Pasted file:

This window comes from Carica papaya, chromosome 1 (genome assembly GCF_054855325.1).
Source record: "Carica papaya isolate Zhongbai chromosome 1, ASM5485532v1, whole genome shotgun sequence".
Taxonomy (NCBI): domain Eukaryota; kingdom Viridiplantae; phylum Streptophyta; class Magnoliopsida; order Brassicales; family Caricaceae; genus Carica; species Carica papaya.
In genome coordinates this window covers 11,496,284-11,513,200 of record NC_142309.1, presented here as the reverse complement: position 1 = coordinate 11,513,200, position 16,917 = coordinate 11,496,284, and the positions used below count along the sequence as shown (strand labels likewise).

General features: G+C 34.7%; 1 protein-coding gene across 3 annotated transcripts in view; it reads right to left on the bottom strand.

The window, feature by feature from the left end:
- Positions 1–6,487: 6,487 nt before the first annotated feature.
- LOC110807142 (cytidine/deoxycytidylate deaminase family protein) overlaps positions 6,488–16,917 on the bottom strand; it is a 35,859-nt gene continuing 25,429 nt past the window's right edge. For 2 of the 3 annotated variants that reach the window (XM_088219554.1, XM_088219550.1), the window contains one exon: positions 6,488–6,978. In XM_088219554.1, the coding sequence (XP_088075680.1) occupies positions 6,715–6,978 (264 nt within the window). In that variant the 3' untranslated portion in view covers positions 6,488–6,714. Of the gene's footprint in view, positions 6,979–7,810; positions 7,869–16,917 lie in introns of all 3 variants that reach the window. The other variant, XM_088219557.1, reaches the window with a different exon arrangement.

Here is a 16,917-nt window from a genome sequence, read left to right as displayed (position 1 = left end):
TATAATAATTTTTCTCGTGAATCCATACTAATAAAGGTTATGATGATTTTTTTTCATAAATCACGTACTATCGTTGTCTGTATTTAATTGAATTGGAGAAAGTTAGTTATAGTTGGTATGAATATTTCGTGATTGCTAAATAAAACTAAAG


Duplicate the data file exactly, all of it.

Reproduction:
This window comes from Carica papaya, chromosome 1 (genome assembly GCF_054855325.1).
Source record: "Carica papaya isolate Zhongbai chromosome 1, ASM5485532v1, whole genome shotgun sequence".
Taxonomy (NCBI): domain Eukaryota; kingdom Viridiplantae; phylum Streptophyta; class Magnoliopsida; order Brassicales; family Caricaceae; genus Carica; species Carica papaya.
In genome coordinates this window covers 11,496,284-11,513,200 of record NC_142309.1, presented here as the reverse complement: position 1 = coordinate 11,513,200, position 16,917 = coordinate 11,496,284, and the positions used below count along the sequence as shown (strand labels likewise).

General features: G+C 34.7%; 1 protein-coding gene across 3 annotated transcripts in view; it reads right to left on the bottom strand.

The window, feature by feature from the left end:
- Positions 1–6,487: 6,487 nt before the first annotated feature.
- LOC110807142 (cytidine/deoxycytidylate deaminase family protein) overlaps positions 6,488–16,917 on the bottom strand; it is a 35,859-nt gene continuing 25,429 nt past the window's right edge. For 2 of the 3 annotated variants that reach the window (XM_088219554.1, XM_088219550.1), the window contains one exon: positions 6,488–6,978. In XM_088219554.1, the coding sequence (XP_088075680.1) occupies positions 6,715–6,978 (264 nt within the window). In that variant the 3' untranslated portion in view covers positions 6,488–6,714. Of the gene's footprint in view, positions 6,979–7,810; positions 7,869–16,917 lie in introns of all 3 variants that reach the window. The other variant, XM_088219557.1, reaches the window with a different exon arrangement.

Here is a 16,917-nt window from a genome sequence, read left to right as displayed (position 1 = left end):
TATAATAATTTTTCTCGTGAATCCATACTAATAAAGGTTATGATGATTTTTTTTCATAAATCACGTACTATCGTTGTCTGTATTTAATTGAATTGGAGAAAGTTAGTTATAGTTGGTATGAATATTTCGTGATTGCTAAATAAAACTAAAG